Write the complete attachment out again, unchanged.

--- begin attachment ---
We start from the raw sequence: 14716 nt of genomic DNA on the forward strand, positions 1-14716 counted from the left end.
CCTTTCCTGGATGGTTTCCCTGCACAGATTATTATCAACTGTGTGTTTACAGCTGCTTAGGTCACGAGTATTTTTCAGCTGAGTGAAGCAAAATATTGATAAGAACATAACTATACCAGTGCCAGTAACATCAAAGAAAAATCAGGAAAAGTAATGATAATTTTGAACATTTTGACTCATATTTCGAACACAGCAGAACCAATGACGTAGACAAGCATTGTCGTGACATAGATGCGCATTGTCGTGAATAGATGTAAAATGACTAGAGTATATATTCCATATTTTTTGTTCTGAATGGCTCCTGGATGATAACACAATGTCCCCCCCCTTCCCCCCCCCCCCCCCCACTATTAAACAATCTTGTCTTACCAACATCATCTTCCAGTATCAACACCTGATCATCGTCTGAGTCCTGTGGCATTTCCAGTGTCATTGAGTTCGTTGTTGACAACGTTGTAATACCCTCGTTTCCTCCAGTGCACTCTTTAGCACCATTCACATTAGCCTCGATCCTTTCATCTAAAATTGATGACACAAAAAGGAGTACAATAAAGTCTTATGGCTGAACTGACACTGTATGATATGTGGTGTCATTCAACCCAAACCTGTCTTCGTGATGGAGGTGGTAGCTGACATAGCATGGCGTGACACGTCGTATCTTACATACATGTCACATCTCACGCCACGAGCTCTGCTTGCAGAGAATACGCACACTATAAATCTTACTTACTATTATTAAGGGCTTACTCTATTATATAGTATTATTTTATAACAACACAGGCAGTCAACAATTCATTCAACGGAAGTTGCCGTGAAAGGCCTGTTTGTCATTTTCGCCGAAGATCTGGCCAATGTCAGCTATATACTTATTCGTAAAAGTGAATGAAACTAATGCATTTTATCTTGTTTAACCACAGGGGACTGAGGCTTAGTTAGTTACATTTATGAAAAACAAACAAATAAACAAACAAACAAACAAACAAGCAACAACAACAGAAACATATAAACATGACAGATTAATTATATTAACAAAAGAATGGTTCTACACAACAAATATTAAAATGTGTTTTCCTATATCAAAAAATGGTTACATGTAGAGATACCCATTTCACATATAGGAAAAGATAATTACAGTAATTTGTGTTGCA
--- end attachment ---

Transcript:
We start from the raw sequence: 14716 nt of genomic DNA on the forward strand, positions 1-14716 counted from the left end.
CCTTTCCTGGATGGTTTCCCTGCACAGATTATTATCAACTGTGTGTTTACAGCTGCTTAGGTCACGAGTATTTTTCAGCTGAGTGAAGCAAAATATTGATAAGAACATAACTATACCAGTGCCAGTAACATCAAAGAAAAATCAGGAAAAGTAATGATAATTTTGAACATTTTGACTCATATTTCGAACACAGCAGAACCAATGACGTAGACAAGCATTGTCGTGACATAGATGCGCATTGTCGTGAATAGATGTAAAATGACTAGAGTATATATTCCATATTTTTTGTTCTGAATGGCTCCTGGATGATAACACAATGTCCCCCCCCTTCCCCCCCCCCCCCCCCACTATTAAACAATCTTGTCTTACCAACATCATCTTCCAGTATCAACACCTGATCATCGTCTGAGTCCTGTGGCATTTCCAGTGTCATTGAGTTCGTTGTTGACAACGTTGTAATACCCTCGTTTCCTCCAGTGCACTCTTTAGCACCATTCACATTAGCCTCGATCCTTTCATCTAAAATTGATGACACAAAAAGGAGTACAATAAAGTCTTATGGCTGAACTGACACTGTATGATATGTGGTGTCATTCAACCCAAACCTGTCTTCGTGATGGAGGTGGTAGCTGACATAGCATGGCGTGACACGTCGTATCTTACATACATGTCACATCTCACGCCACGAGCTCTGCTTGCAGAGAATACGCACACTATAAATCTTACTTACTATTATTAAGGGCTTACTCTATTATATAGTATTATTTTATAACAACACAGGCAGTCAACAATTCATTCAACGGAAGTTGCCGTGAAAGGCCTGTTTGTCATTTTCGCCGAAGATCTGGCCAATGTCAGCTATATACTTATTCGTAAAAGTGAATGAAACTAATGCATTTTATCTTGTTTAACCACAGGGGACTGAGGCTTAGTTAGTTACATTTATGAAAAACAAACAAATAAACAAACAAACAAACAAACAAGCAACAACAACAGAAACATATAAACATGACAGATTAATTATATTAACAAAAGAATGGTTCTACACAACAAATATTAAAATGTGTTTTCCTATATCAAAAAATGGTTACATGTAGAGATACCCATTTCACATATAGGAAAAGATAATTACAGTAATTTGTGTTGCA